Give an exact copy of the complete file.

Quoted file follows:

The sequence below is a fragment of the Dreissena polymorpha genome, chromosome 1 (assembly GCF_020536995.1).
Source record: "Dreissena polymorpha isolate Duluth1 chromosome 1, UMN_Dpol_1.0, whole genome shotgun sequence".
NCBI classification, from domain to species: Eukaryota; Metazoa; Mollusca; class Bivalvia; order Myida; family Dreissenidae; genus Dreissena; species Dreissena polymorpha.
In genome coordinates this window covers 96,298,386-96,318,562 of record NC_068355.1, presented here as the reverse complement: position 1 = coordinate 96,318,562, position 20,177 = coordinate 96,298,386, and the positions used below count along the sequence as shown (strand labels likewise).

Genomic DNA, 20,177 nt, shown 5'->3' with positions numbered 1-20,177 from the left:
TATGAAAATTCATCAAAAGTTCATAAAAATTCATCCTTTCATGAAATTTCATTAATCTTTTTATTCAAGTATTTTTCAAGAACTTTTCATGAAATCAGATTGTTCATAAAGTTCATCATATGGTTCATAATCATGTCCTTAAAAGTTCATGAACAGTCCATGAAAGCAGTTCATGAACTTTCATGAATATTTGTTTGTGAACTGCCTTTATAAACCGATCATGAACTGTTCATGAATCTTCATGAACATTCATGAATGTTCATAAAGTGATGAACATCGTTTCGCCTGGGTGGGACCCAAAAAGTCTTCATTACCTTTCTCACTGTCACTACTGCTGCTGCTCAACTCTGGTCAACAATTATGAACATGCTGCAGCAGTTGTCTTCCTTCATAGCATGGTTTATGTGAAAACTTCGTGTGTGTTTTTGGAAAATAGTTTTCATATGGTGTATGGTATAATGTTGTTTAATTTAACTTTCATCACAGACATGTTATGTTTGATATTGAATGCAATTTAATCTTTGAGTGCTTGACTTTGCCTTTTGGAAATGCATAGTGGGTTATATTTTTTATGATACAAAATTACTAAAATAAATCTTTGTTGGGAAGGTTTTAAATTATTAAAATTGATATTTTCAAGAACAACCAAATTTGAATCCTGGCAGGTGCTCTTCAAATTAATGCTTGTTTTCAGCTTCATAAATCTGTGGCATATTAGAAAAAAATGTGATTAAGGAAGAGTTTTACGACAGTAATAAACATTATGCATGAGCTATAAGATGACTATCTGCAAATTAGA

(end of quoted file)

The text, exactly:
The sequence below is a fragment of the Dreissena polymorpha genome, chromosome 1 (assembly GCF_020536995.1).
Source record: "Dreissena polymorpha isolate Duluth1 chromosome 1, UMN_Dpol_1.0, whole genome shotgun sequence".
NCBI classification, from domain to species: Eukaryota; Metazoa; Mollusca; class Bivalvia; order Myida; family Dreissenidae; genus Dreissena; species Dreissena polymorpha.
In genome coordinates this window covers 96,298,386-96,318,562 of record NC_068355.1, presented here as the reverse complement: position 1 = coordinate 96,318,562, position 20,177 = coordinate 96,298,386, and the positions used below count along the sequence as shown (strand labels likewise).

Genomic DNA, 20,177 nt, shown 5'->3' with positions numbered 1-20,177 from the left:
TATGAAAATTCATCAAAAGTTCATAAAAATTCATCCTTTCATGAAATTTCATTAATCTTTTTATTCAAGTATTTTTCAAGAACTTTTCATGAAATCAGATTGTTCATAAAGTTCATCATATGGTTCATAATCATGTCCTTAAAAGTTCATGAACAGTCCATGAAAGCAGTTCATGAACTTTCATGAATATTTGTTTGTGAACTGCCTTTATAAACCGATCATGAACTGTTCATGAATCTTCATGAACATTCATGAATGTTCATAAAGTGATGAACATCGTTTCGCCTGGGTGGGACCCAAAAAGTCTTCATTACCTTTCTCACTGTCACTACTGCTGCTGCTCAACTCTGGTCAACAATTATGAACATGCTGCAGCAGTTGTCTTCCTTCATAGCATGGTTTATGTGAAAACTTCGTGTGTGTTTTTGGAAAATAGTTTTCATATGGTGTATGGTATAATGTTGTTTAATTTAACTTTCATCACAGACATGTTATGTTTGATATTGAATGCAATTTAATCTTTGAGTGCTTGACTTTGCCTTTTGGAAATGCATAGTGGGTTATATTTTTTATGATACAAAATTACTAAAATAAATCTTTGTTGGGAAGGTTTTAAATTATTAAAATTGATATTTTCAAGAACAACCAAATTTGAATCCTGGCAGGTGCTCTTCAAATTAATGCTTGTTTTCAGCTTCATAAATCTGTGGCATATTAGAAAAAAATGTGATTAAGGAAGAGTTTTACGACAGTAATAAACATTATGCATGAGCTATAAGATGACTATCTGCAAATTAGA